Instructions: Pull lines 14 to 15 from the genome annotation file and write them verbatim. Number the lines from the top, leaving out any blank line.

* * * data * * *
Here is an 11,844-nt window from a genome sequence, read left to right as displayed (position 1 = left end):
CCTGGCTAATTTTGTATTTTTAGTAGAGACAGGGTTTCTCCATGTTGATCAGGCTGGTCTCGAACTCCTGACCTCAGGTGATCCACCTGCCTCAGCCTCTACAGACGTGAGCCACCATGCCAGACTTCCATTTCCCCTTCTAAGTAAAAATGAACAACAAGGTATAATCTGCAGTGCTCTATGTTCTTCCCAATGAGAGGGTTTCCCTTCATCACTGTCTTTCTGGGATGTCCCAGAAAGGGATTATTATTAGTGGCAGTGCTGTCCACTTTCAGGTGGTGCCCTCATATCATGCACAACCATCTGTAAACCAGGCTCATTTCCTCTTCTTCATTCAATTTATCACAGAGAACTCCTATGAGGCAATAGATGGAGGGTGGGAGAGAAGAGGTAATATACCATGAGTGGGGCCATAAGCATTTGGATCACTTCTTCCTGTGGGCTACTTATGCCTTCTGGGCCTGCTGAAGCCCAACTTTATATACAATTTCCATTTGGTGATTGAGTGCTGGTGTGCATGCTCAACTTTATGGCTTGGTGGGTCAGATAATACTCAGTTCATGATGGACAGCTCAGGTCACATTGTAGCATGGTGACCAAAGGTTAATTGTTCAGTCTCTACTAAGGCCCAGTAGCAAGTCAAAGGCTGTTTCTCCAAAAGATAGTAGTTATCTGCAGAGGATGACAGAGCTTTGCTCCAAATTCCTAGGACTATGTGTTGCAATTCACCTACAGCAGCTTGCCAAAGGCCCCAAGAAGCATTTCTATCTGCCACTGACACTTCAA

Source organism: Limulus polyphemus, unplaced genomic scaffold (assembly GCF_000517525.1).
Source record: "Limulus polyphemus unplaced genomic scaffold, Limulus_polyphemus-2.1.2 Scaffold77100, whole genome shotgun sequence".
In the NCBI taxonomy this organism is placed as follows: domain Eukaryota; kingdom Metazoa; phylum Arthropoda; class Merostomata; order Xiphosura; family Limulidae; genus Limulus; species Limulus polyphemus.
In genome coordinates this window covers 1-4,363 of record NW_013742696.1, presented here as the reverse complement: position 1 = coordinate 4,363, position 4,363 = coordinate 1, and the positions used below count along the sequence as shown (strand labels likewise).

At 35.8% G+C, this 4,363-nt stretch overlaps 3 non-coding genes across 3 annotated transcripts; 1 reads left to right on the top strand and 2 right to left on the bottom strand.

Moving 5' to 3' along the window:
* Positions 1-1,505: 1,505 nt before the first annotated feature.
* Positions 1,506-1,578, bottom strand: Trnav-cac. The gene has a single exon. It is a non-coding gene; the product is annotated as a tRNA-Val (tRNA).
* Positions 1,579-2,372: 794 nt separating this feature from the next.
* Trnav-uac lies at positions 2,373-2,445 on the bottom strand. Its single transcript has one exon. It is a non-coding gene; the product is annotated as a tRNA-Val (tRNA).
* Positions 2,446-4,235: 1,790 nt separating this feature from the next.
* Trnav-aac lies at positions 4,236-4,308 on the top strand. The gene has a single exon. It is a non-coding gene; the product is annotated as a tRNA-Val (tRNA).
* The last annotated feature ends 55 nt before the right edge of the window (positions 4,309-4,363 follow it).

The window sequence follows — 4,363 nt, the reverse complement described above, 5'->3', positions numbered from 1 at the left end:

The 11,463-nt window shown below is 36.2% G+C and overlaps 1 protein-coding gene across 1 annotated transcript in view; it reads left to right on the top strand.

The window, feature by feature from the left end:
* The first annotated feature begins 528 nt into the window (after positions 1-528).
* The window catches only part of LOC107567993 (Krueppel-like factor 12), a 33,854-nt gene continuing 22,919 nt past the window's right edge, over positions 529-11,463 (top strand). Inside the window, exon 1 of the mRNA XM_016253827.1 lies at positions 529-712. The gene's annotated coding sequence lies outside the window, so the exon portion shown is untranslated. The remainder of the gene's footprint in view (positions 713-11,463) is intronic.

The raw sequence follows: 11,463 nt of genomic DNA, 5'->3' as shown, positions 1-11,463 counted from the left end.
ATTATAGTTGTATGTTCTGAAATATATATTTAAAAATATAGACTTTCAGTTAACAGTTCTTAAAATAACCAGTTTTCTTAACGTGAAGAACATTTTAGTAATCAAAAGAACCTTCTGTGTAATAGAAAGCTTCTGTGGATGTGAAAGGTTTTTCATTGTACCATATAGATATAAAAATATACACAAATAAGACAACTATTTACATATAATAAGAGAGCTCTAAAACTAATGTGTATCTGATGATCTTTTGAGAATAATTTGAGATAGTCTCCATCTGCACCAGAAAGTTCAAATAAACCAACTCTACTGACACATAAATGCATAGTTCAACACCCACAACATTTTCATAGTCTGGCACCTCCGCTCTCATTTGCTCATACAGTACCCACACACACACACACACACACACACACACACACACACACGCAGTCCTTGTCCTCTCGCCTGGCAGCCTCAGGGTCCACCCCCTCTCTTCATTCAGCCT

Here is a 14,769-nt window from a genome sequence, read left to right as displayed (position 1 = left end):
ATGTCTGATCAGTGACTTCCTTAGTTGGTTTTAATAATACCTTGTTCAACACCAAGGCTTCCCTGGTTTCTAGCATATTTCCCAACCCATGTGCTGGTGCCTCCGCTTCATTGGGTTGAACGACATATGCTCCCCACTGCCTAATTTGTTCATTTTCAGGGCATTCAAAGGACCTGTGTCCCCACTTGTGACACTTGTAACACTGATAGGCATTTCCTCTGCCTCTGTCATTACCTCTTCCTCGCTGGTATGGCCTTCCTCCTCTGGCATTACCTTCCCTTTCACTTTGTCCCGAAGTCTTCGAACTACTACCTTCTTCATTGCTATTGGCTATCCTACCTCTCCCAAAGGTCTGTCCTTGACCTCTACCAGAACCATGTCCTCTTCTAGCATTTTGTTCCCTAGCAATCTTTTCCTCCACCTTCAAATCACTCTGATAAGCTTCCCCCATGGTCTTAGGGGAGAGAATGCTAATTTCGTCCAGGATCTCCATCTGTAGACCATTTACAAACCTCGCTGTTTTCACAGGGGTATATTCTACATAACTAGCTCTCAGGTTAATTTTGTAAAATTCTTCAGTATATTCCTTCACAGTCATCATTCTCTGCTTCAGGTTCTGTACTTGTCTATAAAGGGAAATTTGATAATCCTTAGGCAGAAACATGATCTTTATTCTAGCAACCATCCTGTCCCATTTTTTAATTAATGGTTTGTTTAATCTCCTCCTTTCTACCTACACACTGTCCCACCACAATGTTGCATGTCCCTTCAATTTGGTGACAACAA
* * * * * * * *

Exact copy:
* Trnav-aac lies at positions 4,236-4,308 on the top strand. The gene has a single exon. It is a non-coding gene; the product is annotated as a tRNA-Val (tRNA).
* The last annotated feature ends 55 nt before the right edge of the window (positions 4,309-4,363 follow it).